Tuesday, August 26, 2008

there was some interesting comments from the Director of the Indira Gandhi Centre for Atomic Research (Kalpakkam).

when queried over some of crucial points like a)nuclear radioactive waste b) nuclear safety in potentially many tens of new nuclear power plants c) nuclear disasters like chernobyl or three mile disasters.

pat came the answer. "it is all a matter of political will"

well sir, the present situation of that 'will' is a disaster. in jadugoda, radioactive mining has been a disaster. not only that there are strong protests in new nuclear mining places in andhra pradesh and meghalaya.

and india's 'will' when it comes to sustainable development is almost zero.

i highly recommend the article in latest siliconeer written by mr.m.v.ramana that exposes the fake nuclear ambition of india.

Despite this less than stellar history and the hand wringing about international sanctions, the DAE has continued to make extravagant predictions. The current projections are for 20,000 MW by the year 2020 and for 207,000 to 275,000 MW by the year 2052. The likelihood of these goals being met is slim at best. But even if they are met, nuclear power would still contribute only about 8-10 percent of the projected electricity capacity in 2020, and about 20 percent in 2052. There is thus little chance of nuclear electricity becoming a significant source of power for India anytime over the next several decades.

It is by no means clear that even with the resumption of international nuclear trade the DAE will be able to generate a significant fraction of the country’s electricity requirements for decades. Further, such electricity is likely to be expensive. In the case of French reactors which are typical of Western supplied power plants, M.R. Srinivasan, former head of the DAE, has stated that, “Recent cost projections show that if an LWR were to be imported from France, the cost of electricity would be too high for the Indian consumer. This is because of the high capital cost of French supplied equipment.” The estimated capital cost of each 1000 MW foreign reactor is about $2 billion or about Rs. 8,000 crores. To this must be added the interest cost during construction, roughly another Rs. 2,000 crores. In all, if one were to think of 10,000 MW of foreign reactors being imported over next decade, the total cost will be Rs. 100,000 crores — no small sum.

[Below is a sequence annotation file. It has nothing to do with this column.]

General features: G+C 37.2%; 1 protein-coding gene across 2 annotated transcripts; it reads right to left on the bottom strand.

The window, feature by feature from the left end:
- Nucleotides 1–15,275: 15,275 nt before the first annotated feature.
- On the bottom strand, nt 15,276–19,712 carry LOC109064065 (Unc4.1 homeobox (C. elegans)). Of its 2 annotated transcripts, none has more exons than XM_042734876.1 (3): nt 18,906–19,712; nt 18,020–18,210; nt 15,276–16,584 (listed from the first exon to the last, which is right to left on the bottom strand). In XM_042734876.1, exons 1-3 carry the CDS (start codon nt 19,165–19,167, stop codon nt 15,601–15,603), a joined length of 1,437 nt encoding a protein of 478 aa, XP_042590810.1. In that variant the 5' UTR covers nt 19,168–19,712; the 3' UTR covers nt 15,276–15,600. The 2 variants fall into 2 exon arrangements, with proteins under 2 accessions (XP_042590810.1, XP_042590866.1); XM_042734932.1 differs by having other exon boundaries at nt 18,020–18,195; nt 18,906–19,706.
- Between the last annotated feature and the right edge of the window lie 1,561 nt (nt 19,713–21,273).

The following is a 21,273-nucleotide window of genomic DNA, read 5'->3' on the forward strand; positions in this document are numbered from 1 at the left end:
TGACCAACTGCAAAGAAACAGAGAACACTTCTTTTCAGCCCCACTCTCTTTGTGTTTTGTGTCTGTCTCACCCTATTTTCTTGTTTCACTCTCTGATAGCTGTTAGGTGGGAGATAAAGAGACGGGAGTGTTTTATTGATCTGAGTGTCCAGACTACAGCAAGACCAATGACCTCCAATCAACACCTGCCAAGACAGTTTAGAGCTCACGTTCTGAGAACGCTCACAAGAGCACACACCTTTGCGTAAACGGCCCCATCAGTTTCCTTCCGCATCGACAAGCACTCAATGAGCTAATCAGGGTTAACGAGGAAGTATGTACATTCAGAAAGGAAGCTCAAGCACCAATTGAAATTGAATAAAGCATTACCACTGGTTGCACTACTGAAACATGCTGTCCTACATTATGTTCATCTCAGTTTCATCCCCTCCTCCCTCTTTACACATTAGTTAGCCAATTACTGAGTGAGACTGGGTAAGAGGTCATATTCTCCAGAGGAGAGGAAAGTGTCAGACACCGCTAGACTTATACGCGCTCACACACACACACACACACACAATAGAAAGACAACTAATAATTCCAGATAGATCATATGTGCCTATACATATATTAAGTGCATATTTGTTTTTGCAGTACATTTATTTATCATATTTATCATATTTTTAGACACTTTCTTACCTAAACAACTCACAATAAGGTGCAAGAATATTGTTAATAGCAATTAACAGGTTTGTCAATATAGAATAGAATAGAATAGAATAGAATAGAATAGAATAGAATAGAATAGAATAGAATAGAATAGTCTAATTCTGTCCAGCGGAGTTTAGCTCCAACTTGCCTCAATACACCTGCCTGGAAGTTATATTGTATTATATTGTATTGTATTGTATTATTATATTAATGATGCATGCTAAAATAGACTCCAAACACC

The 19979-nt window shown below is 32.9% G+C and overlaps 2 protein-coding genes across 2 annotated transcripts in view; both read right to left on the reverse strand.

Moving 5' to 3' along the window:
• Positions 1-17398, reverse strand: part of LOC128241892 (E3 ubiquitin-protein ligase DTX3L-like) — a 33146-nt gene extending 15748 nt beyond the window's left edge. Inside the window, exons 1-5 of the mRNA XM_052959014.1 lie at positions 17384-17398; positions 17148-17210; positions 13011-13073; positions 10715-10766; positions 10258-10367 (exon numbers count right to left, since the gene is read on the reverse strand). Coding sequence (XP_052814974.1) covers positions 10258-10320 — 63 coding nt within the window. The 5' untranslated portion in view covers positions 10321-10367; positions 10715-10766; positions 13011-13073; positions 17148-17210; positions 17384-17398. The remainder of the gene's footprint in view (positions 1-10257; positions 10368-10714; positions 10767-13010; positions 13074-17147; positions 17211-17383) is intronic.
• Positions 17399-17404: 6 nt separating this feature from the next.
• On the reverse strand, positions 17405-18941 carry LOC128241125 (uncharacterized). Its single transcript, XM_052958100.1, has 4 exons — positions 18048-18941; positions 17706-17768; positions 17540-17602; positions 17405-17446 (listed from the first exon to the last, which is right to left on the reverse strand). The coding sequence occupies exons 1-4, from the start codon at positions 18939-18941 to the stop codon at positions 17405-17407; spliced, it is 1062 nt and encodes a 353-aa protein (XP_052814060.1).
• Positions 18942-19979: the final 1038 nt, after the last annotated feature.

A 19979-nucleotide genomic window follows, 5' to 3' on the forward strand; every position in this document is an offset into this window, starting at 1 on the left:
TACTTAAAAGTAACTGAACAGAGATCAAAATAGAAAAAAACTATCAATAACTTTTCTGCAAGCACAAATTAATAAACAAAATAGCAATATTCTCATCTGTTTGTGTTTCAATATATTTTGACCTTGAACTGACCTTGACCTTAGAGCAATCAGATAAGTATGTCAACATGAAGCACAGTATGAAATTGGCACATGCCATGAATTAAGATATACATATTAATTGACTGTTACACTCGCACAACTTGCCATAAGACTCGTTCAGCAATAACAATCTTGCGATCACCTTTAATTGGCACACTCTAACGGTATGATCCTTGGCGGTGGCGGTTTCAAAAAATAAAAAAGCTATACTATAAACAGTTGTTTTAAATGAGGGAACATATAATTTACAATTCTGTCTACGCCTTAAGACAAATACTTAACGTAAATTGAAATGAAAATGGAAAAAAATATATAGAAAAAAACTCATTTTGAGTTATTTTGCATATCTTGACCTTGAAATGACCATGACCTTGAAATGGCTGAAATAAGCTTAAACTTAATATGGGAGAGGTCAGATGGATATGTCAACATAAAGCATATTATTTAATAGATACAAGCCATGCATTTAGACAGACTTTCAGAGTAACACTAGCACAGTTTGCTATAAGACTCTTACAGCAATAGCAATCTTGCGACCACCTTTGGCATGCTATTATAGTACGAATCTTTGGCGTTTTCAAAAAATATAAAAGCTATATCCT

A second motivation for the deal represents another of DAE’s failures: in ensuring sufficient supplies of uranium to fuel its nuclear reactors. For the reasons mentioned earlier, India has been unable to import uranium for most of its nuclear reactors. Current uranium production within India is far less than the fuel requirements of its reactors if they are run efficiently. DAEDAE’s desperate efforts to open new uranium mines in the country, including in Meghalaya and Andhra Pradesh, which have met with stiff public resistance, primarily because of health impacts of uranium mining and milling on the communities around existing mines.

pipe dream in india nowadays walks around in the name of 'nuclear dream' and as long as india's upper elite who benefit the most from the mindless development can be made dreamers, more such dreams will be floating around.

well americans have refused to buy this fake dream and hence there has NO single new nuclear power plant in past 30 years. but to sell to india's upper elite is an easy task as easy as selling the fake nuclear deal.


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